Since the mid-2000s, it became clear that parallelism is an essential tool for improving computational throughput of modern systems. Recognizing this fact, researchers in various fields of Computer Science, such as computer architectures, databases, programming languages, networking, and operating systems, have made significant advances in the infrastructure needed for parallel computing. Thus, given this foundation, there is a need for research that provides simple and efficient algorithms and data structures for exploiting this parallel computing infrastructure for faster solutions to important problems.

The aim of this workshop is to provide a productive environment for researchers in algorithms and data structures to meet and work on open problems in parallel computing.

The workshop aims to achieve the following goals:

  • Engage researchers from the algorithms and data structures community in parallel computing research.
  • Provide time and space for collaborations that produce advances in the design of efficient parallel algorithms, leading to publications in premier algorithms conferences such as SODA, ICALP, ESA, SPAA, and PODC.
  • Promote research in provably-efficient algorithms for modern architectures (e.g., multicores, GPUs, distributed systems).
  • Promote development of efficient parallel data structures.

This invitation-only workshop will take place over five days, Monday through Friday, from 8:30am to 4pm, December 4-8, 2017, on the campus of the University of Hawaii at Manoa, in Honolulu, Hawaii. The focus of the workshop is on solving open problems and to promote new research collaborations (similar to the Bellairs Winter Workshop on Computational Geometry in Barbados).

While some invited participants will be given opportunities to present their work, presentations will be limited to two hour session each morning, with preference given to those who either propose open problems, introduce or describe models of computation conducive to algorithmic research for modern parallel architectures, or present new research directions. Late mornings and afternoons will be reserved for problem solving sessions. During this time, the participants will be free to form smaller groups, based on their research interests, and will work on solving open problems of their choice.

The workshop will take place in UH iLab on the University of Hawaii at Manoa campus, with space provided for small-group breakout sessions.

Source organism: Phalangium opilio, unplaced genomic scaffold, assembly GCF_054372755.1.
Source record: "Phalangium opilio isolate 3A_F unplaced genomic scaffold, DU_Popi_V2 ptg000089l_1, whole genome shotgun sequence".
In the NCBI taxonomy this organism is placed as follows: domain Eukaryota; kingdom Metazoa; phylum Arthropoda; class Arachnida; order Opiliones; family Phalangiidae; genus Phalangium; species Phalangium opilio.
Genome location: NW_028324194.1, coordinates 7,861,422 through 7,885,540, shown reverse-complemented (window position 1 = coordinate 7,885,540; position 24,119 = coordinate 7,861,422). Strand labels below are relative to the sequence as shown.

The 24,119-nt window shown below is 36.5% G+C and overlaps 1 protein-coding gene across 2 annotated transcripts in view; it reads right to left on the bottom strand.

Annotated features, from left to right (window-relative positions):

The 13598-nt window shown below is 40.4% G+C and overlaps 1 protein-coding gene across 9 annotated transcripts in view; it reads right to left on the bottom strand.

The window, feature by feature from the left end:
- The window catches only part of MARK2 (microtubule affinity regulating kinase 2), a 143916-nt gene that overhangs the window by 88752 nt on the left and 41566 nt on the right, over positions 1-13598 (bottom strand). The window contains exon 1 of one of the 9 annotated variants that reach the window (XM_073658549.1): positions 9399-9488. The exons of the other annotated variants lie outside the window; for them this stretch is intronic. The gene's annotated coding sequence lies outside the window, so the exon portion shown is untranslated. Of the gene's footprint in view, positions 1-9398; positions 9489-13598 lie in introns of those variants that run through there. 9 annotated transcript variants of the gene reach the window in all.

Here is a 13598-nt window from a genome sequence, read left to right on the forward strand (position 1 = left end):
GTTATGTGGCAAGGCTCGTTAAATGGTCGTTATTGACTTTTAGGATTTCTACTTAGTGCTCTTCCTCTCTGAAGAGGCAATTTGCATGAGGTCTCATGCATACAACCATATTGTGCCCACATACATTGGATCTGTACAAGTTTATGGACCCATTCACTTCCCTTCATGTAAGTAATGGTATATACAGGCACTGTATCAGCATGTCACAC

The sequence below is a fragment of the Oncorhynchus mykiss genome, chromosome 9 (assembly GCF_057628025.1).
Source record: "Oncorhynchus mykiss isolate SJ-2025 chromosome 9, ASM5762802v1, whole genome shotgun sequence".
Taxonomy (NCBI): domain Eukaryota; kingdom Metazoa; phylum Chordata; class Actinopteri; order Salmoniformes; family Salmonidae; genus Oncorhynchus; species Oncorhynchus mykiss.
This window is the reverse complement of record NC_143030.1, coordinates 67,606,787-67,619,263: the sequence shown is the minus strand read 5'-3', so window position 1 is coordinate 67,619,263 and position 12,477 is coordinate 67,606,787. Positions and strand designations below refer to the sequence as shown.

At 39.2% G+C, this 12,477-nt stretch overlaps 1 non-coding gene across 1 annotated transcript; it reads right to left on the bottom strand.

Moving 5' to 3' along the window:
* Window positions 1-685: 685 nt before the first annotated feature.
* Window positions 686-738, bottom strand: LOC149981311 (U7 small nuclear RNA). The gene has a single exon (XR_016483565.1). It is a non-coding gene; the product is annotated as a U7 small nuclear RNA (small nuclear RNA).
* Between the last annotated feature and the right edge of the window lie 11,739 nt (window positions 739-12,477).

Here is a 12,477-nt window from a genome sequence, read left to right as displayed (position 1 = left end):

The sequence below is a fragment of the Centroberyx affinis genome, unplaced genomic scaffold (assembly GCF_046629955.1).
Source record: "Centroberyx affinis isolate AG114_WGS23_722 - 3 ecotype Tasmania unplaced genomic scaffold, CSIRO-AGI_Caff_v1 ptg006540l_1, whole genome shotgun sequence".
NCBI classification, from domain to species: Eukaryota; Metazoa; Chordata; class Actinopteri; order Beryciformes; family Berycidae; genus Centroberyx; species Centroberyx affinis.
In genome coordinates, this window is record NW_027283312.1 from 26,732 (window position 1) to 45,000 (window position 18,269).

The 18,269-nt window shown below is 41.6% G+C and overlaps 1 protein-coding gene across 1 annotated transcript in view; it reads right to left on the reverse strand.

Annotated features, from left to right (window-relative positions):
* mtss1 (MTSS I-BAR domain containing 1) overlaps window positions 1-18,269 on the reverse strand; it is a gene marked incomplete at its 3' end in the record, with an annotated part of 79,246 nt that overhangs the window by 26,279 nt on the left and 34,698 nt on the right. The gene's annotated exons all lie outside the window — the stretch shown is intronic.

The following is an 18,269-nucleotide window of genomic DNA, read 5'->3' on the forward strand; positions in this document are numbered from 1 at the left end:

For more information about Accommodations and Transportation please see the Local Arrangements page.

  • Peyman Afshani, Aarhus University
  • Kunal Agrawal, Washington University in St. Louis
  • John Augustine, IIT Madras
  • Michael A. Bender, Stonybrook University
  • Jit Bose, Carleton University
  • Rezaul Chowdhury, Stonybrook University
  • Vida Dujmovic, University of Ottawa
  • Jeremy Fineman, Georgetown University
  • Michael T. Goodrich, University of California, Irvine
  • Mohammad Hajiaghayi, University of Maryland, College Park
  • John Iacono, New York University
  • Giuseppe Italiano, University of Rome "Tor Vergata"
  • Riko Jacob, IT University of Copenhagen
  • Rob Johnson, Stonybrook University
  • Tracy Kimbrel, National Science Foundation
  • Irina Kostitsyna, TU Eindhoven
  • Sam McCauley, IT University of Copenhagen
  • Ulrich Meyer, Goethe University of Frankfurt
  • Pat Morin, Carleton University
  • Ian Munro, University of Waterloo
  • Koji Nakano, Hiroshima University
  • Jesper Nielsen, Aarhus University
  • John Owens, University of California, Davis
  • Vijaya Ramachandran, University of Texas, Austin
  • Francesco Silvestri, University of Padova
  • Nodari Sitchinava, University of Hawaii at Manoa
  • Darren Strash, Colgate University
  • Robert Tarjan, Princeton University

Student Participants

  • Udit Agarwal, University of Texas at Austin
  • Saman Ashkiani, University of California, Davis
  • Kyle Berney, University of Hawaii at Manoa
  • Mohit Daga, KTH Royal Institute of Technology
  • Afton Geil, University of California, Davis
  • Yan Gu, Carnegie Mellon University
  • Yihan Gu, Carnegie Mellon University
  • Siddhartha Jayanti, Massachusetts Institute of Technology
  • Benjamin Karsin, University of Hawaii at Manoa
  • Caleb Levy, Princeton University
  • Jayson Lynch, Massachusetts Institute of Technology
  • Tobias Maier, Karlsruhe Institute of Technology
  • Prashant Pandey, Stonybrook University
  • Manuel Penschuck, Goethe University of Frankfurt
  • Shikha Singh, Stonybrook University